RPB Council Favors Plan To Speed Up Dog Park Phases


Royal Palm Beach staff is in the process of rewriting parts of the village’s five-year Capital Improvement Plan in the Fiscal Year 2015 budget after a resident suggested a change that made sense to members of the Royal Palm Beach Village Council at last week’s budget hearing.

Royal Palm Beach’s recreation infrastructure — especially future improvements to Commons Park — dominated the discussion of capital projects during the Tuesday, July 8 hearing.

A new dog park area at Commons Park probably will now be built all at once rather than in two phases. Jackie Larson, longtime member of the Royal Palm Beach Planning & Zoning Commission, told council members that she was confused about the phasing of the dog park construction and asked whether the village could do the second phase sooner.

Village Engineer Chris Marsh noted that the first phase is on track for completion in March 2015.

“The park is funded in the current fiscal year,” Marsh said. “We are currently designing the park. We are anticipating advertising [for bids on] the park sometime in the next month, month and a half. Obviously, after that bid is opened, we will construct the park.”

“What fiscal year budget are you planning for the structures to come in with the park?” Larson asked.

Village Manager Ray Liggins said that second phase would come out of the Impact Fee Fund in 2017, but added that could be changed.

“In looking at the final numbers, there’s money in there,” he said, noting that the village could indeed move up phase two. “That would not put the Impact Fee Fund at a negative balance.”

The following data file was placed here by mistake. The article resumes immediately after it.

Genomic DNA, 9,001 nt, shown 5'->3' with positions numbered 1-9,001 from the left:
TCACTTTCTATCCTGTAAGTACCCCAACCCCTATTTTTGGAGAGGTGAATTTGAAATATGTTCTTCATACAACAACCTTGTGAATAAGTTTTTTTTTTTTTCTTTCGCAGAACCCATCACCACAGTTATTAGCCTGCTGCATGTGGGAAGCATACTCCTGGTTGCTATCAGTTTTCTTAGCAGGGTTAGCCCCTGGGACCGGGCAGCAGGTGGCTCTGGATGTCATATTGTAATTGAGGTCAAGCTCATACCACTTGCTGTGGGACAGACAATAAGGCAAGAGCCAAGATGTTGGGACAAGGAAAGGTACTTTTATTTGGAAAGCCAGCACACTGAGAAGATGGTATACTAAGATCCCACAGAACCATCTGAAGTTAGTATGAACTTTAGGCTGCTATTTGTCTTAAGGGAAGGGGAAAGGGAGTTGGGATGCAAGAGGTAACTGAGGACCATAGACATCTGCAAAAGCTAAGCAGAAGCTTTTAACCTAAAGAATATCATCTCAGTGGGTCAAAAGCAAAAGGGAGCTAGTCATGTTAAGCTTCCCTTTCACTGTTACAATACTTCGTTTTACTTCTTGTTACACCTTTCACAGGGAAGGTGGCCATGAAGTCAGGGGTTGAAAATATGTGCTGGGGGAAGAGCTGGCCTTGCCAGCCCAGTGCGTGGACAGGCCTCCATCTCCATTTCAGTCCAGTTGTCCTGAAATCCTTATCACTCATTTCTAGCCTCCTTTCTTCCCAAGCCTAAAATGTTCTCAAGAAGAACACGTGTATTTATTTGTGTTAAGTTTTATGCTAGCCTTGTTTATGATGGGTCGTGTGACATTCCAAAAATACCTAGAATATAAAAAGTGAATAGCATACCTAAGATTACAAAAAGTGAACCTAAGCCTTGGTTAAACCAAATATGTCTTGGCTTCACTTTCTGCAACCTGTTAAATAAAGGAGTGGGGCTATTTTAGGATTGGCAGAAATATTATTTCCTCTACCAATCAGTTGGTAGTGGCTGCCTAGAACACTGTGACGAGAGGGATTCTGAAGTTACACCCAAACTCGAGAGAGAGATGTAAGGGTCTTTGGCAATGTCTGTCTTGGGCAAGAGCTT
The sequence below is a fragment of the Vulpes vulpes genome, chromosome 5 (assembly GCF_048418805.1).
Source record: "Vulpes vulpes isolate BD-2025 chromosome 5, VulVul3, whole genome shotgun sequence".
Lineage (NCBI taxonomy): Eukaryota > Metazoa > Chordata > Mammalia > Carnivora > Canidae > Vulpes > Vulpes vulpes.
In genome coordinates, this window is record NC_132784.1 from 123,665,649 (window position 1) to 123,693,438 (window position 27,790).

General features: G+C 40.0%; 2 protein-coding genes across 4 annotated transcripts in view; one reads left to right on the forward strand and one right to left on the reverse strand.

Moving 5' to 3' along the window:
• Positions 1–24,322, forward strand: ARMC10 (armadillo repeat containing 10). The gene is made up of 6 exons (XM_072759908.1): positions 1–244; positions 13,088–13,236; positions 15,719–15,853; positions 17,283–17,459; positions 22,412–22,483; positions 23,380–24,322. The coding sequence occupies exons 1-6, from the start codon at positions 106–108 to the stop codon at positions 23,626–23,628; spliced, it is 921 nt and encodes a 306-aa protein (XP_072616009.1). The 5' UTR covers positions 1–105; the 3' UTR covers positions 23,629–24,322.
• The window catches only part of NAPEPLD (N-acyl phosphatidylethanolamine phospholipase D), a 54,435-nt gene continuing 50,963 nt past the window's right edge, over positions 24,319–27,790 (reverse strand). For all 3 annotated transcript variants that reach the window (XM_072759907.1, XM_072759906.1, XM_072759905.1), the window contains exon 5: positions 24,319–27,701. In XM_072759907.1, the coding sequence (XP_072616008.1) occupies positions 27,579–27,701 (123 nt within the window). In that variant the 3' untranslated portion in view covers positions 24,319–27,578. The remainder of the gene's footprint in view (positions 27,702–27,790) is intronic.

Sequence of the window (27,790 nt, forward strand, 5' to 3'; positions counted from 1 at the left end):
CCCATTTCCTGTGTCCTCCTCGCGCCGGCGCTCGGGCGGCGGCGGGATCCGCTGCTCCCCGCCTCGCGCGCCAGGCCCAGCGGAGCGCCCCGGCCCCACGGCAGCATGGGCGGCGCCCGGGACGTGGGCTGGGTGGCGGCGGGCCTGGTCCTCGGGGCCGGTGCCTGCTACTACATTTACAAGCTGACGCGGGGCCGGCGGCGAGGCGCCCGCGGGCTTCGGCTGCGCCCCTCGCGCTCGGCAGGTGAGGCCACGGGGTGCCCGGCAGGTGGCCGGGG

Larson suggested the council discuss building the accompanying structures in 2016, the year after the dog park is first installed.

“I don’t have a problem with phasing it,” she said. “What I’m worried about is taking too long in the phasing.”

Marsh then detailed the Capital Improvement Plan budgets, beginning with the 2015 Recreation Facilities Fund slate, which lists two projects: a Royal Palm Beach Recreation Center exterior rehabilitation project costing $93,512, and an air conditioning chiller replacement for the building, at a proposed $167,186.

In the Impact Fee Fund, he noted that $52,067 is carried forward to cover a Partridge Walkway improvement project that is part of grant-financed additions planned to Okeechobee Blvd., which will add vehicular and pedestrian lighting from Folsom Road to State Road 7 and is budgeted to cost $970,000 over the next five years.

For the dog park, Marsh said, $93,000 is carried over into the 2015 budget for phase one, with phase two budgeted at $100,000 sometime over the next five years.

Three pavilions with lighting are proposed for phase two. Construction of phase one is set for October through February. Current timing for phase two would be to design and construct it in 2017 and 2018.

“If the pavilions were moved into 2015, we could bid them together, and there wouldn’t be a whole lot of design modifications to do that, because we already are anticipating the pavilions, so we created a grading plan where we’d just be able to set those in place,” Marsh said, adding that structures are similar in design to those at Commons Park, except benches facing each other were envisioned for the dog park.

“So you’re saying it would be smarter to include them in the plans, now?” Councilman Fred Pinto asked.

Marsh supported that idea and recommended that the council do so.

Liggins noted that seat walls would be included to provide lots of seating at the park.

“These pavilions, I think, are the key to the success of the park,” he said. “You can say it’s a dog park, but it’s really a park for people with dogs. This is the place that gives people the opportunity to socialize with each other while the dogs are doing whatever. This is the central gathering place for the people, and this is why people will come back to the park.”

By consensus, the council agreed to reconsider the timing of the dog park’s phasing.